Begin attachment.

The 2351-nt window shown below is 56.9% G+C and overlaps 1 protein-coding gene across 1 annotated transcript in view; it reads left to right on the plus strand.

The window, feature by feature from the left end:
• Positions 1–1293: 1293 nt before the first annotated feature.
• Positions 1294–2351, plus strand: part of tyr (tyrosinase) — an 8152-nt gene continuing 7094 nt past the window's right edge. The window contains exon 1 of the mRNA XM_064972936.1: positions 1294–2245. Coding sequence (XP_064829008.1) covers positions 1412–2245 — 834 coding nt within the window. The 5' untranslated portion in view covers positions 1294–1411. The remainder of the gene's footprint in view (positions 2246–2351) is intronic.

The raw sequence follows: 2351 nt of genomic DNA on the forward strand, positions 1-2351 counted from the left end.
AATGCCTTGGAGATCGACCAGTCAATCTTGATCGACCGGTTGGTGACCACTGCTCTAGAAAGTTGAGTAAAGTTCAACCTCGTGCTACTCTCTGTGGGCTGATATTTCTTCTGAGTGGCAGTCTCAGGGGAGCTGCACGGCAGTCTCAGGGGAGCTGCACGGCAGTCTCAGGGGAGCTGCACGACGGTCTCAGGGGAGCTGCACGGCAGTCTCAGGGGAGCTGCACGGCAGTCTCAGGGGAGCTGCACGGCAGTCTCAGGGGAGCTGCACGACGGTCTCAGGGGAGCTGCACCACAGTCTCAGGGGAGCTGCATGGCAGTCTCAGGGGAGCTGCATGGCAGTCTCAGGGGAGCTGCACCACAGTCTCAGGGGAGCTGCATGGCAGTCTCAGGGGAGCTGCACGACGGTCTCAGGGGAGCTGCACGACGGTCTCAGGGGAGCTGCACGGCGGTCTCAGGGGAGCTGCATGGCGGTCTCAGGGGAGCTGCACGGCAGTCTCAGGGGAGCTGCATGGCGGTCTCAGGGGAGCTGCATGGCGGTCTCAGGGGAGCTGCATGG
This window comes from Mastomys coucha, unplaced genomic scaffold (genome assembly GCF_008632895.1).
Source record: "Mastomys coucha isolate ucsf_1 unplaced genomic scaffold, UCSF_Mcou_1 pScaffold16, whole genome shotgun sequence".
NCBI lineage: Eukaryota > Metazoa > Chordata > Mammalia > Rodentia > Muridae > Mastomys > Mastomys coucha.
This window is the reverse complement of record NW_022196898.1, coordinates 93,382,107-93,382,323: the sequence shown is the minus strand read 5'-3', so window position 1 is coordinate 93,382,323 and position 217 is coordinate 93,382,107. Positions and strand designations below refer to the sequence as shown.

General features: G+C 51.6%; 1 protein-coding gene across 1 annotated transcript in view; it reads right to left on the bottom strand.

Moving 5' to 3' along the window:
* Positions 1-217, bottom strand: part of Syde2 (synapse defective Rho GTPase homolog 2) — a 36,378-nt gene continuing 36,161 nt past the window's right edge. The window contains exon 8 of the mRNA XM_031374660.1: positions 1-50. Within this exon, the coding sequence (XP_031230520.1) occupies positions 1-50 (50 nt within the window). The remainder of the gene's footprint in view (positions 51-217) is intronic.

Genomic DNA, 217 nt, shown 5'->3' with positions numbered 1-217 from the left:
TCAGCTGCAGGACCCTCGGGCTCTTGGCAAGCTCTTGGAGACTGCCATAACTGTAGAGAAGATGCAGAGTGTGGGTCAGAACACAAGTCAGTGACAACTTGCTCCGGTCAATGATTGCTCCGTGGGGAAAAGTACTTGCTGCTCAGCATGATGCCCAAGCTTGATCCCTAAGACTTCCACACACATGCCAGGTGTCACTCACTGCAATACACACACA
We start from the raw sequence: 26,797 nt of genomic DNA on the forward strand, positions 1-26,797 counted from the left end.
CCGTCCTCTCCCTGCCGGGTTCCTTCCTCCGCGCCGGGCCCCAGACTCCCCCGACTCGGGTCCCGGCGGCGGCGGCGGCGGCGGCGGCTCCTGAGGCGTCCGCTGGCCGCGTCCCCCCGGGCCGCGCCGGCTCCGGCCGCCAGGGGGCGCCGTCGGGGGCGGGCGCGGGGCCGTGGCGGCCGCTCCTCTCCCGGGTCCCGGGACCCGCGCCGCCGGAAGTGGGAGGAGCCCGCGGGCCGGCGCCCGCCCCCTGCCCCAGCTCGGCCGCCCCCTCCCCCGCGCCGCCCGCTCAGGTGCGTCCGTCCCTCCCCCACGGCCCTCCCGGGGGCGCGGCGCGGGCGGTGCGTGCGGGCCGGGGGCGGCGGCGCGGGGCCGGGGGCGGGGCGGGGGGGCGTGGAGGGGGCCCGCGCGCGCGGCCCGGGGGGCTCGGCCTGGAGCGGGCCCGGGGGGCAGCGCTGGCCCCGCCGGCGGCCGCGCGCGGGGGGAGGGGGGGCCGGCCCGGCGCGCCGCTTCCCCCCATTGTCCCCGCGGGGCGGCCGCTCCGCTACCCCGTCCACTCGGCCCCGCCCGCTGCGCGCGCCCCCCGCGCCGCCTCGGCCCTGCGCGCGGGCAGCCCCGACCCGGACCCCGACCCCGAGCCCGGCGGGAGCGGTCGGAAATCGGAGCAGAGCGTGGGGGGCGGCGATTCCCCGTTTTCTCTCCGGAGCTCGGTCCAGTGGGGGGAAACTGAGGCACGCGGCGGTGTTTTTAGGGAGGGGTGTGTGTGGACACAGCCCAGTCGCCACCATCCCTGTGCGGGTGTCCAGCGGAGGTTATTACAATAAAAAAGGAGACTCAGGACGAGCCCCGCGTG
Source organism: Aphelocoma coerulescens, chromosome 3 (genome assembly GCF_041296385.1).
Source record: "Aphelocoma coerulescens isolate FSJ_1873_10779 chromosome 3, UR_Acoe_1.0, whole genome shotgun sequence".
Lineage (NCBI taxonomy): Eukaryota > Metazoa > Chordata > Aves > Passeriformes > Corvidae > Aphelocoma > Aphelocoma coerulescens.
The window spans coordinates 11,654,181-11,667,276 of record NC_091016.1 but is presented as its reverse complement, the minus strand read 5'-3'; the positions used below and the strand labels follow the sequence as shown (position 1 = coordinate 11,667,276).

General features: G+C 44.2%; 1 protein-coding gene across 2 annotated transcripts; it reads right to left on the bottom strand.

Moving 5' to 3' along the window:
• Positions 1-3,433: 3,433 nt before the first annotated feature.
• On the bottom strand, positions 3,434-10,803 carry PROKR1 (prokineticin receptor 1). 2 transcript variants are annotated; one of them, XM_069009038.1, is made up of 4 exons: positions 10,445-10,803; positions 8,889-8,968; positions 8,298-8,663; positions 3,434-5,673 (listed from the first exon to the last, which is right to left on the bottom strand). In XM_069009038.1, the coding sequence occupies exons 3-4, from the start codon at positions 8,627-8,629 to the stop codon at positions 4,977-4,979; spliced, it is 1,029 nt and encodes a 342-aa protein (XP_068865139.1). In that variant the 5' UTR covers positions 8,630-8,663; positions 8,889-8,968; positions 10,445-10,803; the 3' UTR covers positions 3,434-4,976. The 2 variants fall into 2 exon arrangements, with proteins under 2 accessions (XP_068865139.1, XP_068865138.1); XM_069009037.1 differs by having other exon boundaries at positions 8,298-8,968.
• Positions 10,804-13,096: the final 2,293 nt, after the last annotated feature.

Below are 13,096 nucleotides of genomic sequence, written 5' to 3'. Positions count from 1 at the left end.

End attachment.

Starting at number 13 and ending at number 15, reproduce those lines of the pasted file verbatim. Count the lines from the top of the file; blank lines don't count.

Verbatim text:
* Positions 1-217, bottom strand: part of Syde2 (synapse defective Rho GTPase homolog 2) — a 36,378-nt gene continuing 36,161 nt past the window's right edge. The window contains exon 8 of the mRNA XM_031374660.1: positions 1-50. Within this exon, the coding sequence (XP_031230520.1) occupies positions 1-50 (50 nt within the window). The remainder of the gene's footprint in view (positions 51-217) is intronic.

Genomic DNA, 217 nt, shown 5'->3' with positions numbered 1-217 from the left:
TCAGCTGCAGGACCCTCGGGCTCTTGGCAAGCTCTTGGAGACTGCCATAACTGTAGAGAAGATGCAGAGTGTGGGTCAGAACACAAGTCAGTGACAACTTGCTCCGGTCAATGATTGCTCCGTGGGGAAAAGTACTTGCTGCTCAGCATGATGCCCAAGCTTGATCCCTAAGACTTCCACACACATGCCAGGTGTCACTCACTGCAATACACACACA